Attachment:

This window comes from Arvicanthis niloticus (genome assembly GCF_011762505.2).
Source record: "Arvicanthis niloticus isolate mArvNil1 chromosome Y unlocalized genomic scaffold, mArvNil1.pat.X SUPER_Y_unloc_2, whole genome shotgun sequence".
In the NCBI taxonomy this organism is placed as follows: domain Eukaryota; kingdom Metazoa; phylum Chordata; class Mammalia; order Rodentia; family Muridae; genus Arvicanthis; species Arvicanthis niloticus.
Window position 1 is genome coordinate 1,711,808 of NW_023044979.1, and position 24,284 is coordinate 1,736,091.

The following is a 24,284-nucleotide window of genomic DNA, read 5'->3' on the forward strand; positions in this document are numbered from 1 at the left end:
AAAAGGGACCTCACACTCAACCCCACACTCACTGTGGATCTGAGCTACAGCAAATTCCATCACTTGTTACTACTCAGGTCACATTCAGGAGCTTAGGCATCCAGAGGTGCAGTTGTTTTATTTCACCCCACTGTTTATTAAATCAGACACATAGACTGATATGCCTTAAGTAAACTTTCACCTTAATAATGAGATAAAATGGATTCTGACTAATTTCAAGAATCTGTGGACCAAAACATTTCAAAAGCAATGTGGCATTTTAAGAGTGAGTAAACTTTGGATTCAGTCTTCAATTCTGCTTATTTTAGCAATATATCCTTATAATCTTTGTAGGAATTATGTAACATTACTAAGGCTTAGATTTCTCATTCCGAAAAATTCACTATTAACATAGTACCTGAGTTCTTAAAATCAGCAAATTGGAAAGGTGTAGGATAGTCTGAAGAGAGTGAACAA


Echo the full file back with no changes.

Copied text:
This window comes from Arvicanthis niloticus (genome assembly GCF_011762505.2).
Source record: "Arvicanthis niloticus isolate mArvNil1 chromosome Y unlocalized genomic scaffold, mArvNil1.pat.X SUPER_Y_unloc_2, whole genome shotgun sequence".
In the NCBI taxonomy this organism is placed as follows: domain Eukaryota; kingdom Metazoa; phylum Chordata; class Mammalia; order Rodentia; family Muridae; genus Arvicanthis; species Arvicanthis niloticus.
Window position 1 is genome coordinate 1,711,808 of NW_023044979.1, and position 24,284 is coordinate 1,736,091.

The following is a 24,284-nucleotide window of genomic DNA, read 5'->3' on the forward strand; positions in this document are numbered from 1 at the left end:
AAAAGGGACCTCACACTCAACCCCACACTCACTGTGGATCTGAGCTACAGCAAATTCCATCACTTGTTACTACTCAGGTCACATTCAGGAGCTTAGGCATCCAGAGGTGCAGTTGTTTTATTTCACCCCACTGTTTATTAAATCAGACACATAGACTGATATGCCTTAAGTAAACTTTCACCTTAATAATGAGATAAAATGGATTCTGACTAATTTCAAGAATCTGTGGACCAAAACATTTCAAAAGCAATGTGGCATTTTAAGAGTGAGTAAACTTTGGATTCAGTCTTCAATTCTGCTTATTTTAGCAATATATCCTTATAATCTTTGTAGGAATTATGTAACATTACTAAGGCTTAGATTTCTCATTCCGAAAAATTCACTATTAACATAGTACCTGAGTTCTTAAAATCAGCAAATTGGAAAGGTGTAGGATAGTCTGAAGAGAGTGAACAA